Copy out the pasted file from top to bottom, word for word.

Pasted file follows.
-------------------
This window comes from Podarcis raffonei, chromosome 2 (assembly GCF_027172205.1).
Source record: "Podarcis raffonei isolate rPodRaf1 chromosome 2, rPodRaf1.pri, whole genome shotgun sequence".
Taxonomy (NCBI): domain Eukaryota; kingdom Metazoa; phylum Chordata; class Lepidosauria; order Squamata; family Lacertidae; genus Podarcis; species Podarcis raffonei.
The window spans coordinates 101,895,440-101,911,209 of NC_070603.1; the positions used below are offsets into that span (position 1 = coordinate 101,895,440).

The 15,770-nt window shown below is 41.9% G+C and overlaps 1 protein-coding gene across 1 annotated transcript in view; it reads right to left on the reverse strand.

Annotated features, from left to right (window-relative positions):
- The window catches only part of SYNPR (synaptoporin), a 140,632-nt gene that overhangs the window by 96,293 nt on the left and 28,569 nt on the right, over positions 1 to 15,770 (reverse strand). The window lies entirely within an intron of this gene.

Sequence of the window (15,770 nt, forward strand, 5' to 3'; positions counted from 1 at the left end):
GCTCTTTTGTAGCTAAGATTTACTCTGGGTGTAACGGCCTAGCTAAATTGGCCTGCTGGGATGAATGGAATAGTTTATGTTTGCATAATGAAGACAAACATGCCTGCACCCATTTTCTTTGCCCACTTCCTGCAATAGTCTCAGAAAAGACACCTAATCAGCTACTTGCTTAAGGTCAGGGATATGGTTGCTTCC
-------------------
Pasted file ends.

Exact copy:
This window comes from Podarcis raffonei, chromosome 2 (assembly GCF_027172205.1).
Source record: "Podarcis raffonei isolate rPodRaf1 chromosome 2, rPodRaf1.pri, whole genome shotgun sequence".
Taxonomy (NCBI): domain Eukaryota; kingdom Metazoa; phylum Chordata; class Lepidosauria; order Squamata; family Lacertidae; genus Podarcis; species Podarcis raffonei.
The window spans coordinates 101,895,440-101,911,209 of NC_070603.1; the positions used below are offsets into that span (position 1 = coordinate 101,895,440).

The 15,770-nt window shown below is 41.9% G+C and overlaps 1 protein-coding gene across 1 annotated transcript in view; it reads right to left on the reverse strand.

Annotated features, from left to right (window-relative positions):
- The window catches only part of SYNPR (synaptoporin), a 140,632-nt gene that overhangs the window by 96,293 nt on the left and 28,569 nt on the right, over positions 1 to 15,770 (reverse strand). The window lies entirely within an intron of this gene.

Sequence of the window (15,770 nt, forward strand, 5' to 3'; positions counted from 1 at the left end):
GCTCTTTTGTAGCTAAGATTTACTCTGGGTGTAACGGCCTAGCTAAATTGGCCTGCTGGGATGAATGGAATAGTTTATGTTTGCATAATGAAGACAAACATGCCTGCACCCATTTTCTTTGCCCACTTCCTGCAATAGTCTCAGAAAAGACACCTAATCAGCTACTTGCTTAAGGTCAGGGATATGGTTGCTTCC